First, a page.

The actual intention behind CAA comes out clearly when it is seen along with another pet project of BJP, the National Register of Citizens. The NRC will demand every Indian to prove to the government that they are Indians. Anyone who can not prove this to the satisfaction of the government will become a stateless subject, a human being without a country. As has happened with the NRC exercise in Assam, the most immediate victims of the NRC will be the poor of all communities; daily wagers, migrant workers, farmers and adivasis living in marginal lands, who will find it difficult to get necessary documentary proofs of their citizenship. In this group of vulnerable, the most vulnerable will be poor Muslims. Laws like the CAA will provide some relief to people of other faiths. Given the march of India toward a Hindu Rashtra under Modi regime, poor Muslims suffer most.
Protection to persecuted minorities in other countries is not at all the purpose of CAA. Nor is the purpose of NRC to provide a life of security to Indians. Their key aim is to keep the pot of communal politics boiling in India. The CAA and NRC are political and ideological projects of the RSS and the BJP. Their calculation is that the CAA will create and consolidate the vote bank of Bengali speaking Hindus in Assam and West Bengal who have migrated from Bangladesh, in its favour. The jingoist nationalism around NRC will be used to target minorities, and spread hatred against progressives and liberals who oppose any exercise meant to prove to the satisfaction of the government that all Indians living in the country are indeed Indians. A key tactic of fascist politics world over is to keep the society in turmoil so that by projecting the selected group of people as threats to the majority, the latter can be consolidated behind fascism. Ever since the BJP came to power under Modi in 2014, it has unleashed lynching mobs against Muslims and Dalits under the banner of cow protection. Students of JNU and others questioning government policies have been declared ‘anti-nationals’. Human rights activists fighting for the rights of Adivasis in central have been declared ‘urban-Naxals’.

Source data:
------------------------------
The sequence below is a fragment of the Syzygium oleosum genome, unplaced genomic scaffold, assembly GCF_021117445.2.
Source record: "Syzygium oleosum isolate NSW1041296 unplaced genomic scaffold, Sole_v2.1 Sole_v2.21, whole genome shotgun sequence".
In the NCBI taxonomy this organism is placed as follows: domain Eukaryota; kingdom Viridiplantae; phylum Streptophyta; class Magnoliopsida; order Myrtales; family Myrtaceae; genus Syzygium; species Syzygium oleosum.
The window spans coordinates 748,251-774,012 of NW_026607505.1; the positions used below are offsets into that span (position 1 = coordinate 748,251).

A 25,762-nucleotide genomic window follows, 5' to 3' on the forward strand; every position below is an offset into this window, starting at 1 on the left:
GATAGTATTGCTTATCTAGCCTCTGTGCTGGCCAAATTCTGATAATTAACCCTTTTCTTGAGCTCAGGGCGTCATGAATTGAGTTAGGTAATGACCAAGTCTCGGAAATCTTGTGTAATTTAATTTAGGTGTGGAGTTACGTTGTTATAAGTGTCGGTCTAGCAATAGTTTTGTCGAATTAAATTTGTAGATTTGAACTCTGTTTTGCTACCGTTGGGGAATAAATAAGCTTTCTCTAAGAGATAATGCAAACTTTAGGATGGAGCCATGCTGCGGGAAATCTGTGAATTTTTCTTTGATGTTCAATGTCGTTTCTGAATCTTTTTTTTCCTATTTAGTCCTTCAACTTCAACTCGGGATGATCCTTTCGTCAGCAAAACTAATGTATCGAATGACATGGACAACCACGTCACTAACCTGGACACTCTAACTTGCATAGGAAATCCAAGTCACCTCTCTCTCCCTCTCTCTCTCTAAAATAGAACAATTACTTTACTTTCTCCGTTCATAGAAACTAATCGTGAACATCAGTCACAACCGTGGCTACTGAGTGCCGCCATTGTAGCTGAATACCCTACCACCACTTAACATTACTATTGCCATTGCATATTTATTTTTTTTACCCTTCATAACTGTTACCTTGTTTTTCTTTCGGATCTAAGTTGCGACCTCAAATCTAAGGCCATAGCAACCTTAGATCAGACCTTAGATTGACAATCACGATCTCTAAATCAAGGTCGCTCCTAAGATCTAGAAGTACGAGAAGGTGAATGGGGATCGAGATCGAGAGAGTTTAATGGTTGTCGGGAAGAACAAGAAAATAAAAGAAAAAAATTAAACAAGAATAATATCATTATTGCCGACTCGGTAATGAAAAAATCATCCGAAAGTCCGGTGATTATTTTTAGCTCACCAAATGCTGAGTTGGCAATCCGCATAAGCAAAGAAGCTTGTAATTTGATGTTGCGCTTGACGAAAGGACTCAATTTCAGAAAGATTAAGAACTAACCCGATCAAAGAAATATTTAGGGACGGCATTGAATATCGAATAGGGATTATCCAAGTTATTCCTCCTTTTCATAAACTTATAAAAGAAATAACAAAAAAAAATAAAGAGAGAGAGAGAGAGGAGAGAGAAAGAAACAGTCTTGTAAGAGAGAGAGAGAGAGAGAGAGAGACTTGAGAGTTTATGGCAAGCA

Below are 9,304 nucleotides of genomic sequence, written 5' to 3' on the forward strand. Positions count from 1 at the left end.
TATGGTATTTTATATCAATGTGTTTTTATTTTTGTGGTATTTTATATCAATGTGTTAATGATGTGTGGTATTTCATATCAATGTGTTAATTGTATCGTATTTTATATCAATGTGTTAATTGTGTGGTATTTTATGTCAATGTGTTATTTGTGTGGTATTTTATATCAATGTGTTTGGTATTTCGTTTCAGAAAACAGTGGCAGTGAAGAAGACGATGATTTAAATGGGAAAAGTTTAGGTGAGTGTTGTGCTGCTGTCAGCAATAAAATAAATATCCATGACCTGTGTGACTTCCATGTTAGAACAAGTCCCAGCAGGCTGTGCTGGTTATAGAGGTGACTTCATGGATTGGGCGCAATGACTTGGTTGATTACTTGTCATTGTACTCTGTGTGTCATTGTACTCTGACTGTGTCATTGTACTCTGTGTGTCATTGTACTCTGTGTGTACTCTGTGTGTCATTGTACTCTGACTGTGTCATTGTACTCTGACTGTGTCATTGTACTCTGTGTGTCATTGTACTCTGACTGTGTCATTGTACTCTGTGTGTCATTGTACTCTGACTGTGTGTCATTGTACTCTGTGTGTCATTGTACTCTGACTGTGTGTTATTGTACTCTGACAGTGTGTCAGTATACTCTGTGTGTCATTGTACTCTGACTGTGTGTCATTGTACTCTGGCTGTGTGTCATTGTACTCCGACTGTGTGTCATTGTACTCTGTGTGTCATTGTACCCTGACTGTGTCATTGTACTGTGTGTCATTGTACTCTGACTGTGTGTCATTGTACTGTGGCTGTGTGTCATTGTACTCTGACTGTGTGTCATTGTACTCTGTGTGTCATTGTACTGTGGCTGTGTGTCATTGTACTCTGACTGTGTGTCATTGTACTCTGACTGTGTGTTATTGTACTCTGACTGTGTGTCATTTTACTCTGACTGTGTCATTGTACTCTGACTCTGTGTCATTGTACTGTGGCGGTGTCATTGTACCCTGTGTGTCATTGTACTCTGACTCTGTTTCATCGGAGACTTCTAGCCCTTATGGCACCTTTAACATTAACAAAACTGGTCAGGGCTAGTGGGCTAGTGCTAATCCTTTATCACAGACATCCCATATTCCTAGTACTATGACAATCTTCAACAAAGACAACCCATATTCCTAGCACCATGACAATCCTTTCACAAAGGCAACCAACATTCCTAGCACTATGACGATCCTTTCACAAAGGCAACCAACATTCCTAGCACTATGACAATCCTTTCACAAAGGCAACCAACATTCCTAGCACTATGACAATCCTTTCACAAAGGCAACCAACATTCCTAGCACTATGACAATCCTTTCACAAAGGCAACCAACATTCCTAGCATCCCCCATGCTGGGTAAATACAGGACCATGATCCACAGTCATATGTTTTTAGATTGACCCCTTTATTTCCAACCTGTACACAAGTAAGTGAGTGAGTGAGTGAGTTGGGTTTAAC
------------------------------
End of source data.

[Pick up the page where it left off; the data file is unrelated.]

The CAA and the threat of NRC has led to widespread protests all over the country. Modi and his minsters are trying to show to the so-called majority community that only people protesting against the CAA are Muslims. These are blatant lies. People of Assam are on streets because the CAA violates provisions of Assam Accord, which had brought a measure of peace to the state. Five people have lost life there in police firing. All political parties barring BJP’s allies have condemned the act. When students of Jamia Milia Islamia and Aligarh Muslim University protested against the CAA, police was unleashed on them The police fired teargas inside the Jamia library and attacked students studying there. It threatened women students inside their hostels. Two people are receiving treatment for bullet injuries. Police violence has galvanized students all over the country, and protests have been held in many universities. The humanity and bravery of our youth is exemplary. Viral videos of five young women students of Jamia who stood against lathi wielding policemen mercilessly beating one of their fellow students show the path to the future.
PADS appeals to the people of India to defeat the communal designs of the RSS and BJP. When economy is in doldrums, youth face a dark future of unemployment, and women are not safe in our cities and villages, it is a pernicious ploy to take people’s attention away from failures of the Modi regime.
PADS demands that attacks on students of Jamia and AMU be investigated by a judicial enquiry, and policemen and their officers responsible for these are punished.
PADS demands that CAA be repealed immediately. Laws which violate the secular spirit of the constitution are illegal and unjust. •